Salt marsh sediments are known hotspots for nitrogen cycling, including the production and consumption of nitrous oxide (N2O), a potent greenhouse gas and ozone-depleting agent. Coastal eutrophication, particularly elevated nitrogen loading from the application of fertilizers, is accelerating nitrogen cycling processes in salt marsh sediments. Here, we examine the impact of long-term fertilization on nitrogen cycling processes with a focus on N2O dynamics in a New England salt marsh. By combining 15N-tracer experiments with numerical modeling, we found that both nitrification and denitrification contribute to net N2O production in fertilized sediments. Long-term fertilization increased the relative importance of nitrification to N2O production, likely a result of increased oxygen penetration from nutrient-induced increases in marsh elevation. Substrate utilization rates of key nitrogen cycling processes revealed links between functions and the corresponding microbial communities. Higher specific substrate utilization rates leading to N2O production from nitrification in fertilized sediments indicate a shift in the community composition of ammonia oxidizers, whereas the lack of change in specific substrate utilization of N2O production from denitrification under long-term fertilization suggests resilience of the denitrifying communities. Both are consistent with previous studies on the functional gene community composition in these experimental plots.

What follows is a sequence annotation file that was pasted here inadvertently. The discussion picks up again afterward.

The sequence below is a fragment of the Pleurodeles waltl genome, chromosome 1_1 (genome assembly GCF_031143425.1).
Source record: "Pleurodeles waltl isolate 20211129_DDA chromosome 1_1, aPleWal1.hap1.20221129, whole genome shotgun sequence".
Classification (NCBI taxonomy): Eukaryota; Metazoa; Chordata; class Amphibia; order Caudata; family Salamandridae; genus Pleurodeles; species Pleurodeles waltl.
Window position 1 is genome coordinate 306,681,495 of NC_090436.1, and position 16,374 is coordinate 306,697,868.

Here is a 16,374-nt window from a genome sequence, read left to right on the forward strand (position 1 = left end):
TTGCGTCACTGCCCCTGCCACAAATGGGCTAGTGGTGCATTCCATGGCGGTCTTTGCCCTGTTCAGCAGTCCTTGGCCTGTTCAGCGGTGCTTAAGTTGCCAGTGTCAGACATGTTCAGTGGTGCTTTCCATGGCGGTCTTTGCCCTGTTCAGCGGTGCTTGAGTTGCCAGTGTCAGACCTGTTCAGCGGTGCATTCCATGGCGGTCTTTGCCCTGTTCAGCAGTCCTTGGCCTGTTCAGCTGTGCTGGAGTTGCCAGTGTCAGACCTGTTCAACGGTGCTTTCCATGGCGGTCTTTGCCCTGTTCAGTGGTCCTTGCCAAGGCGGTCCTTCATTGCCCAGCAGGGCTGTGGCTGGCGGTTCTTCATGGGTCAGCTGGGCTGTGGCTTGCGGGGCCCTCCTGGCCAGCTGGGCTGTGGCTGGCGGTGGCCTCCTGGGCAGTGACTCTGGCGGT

All Science Journal Classification (ASJC) codes
- Environmental Chemistry
- nitrous oxide
- numerical modeling
- salt marsh sediments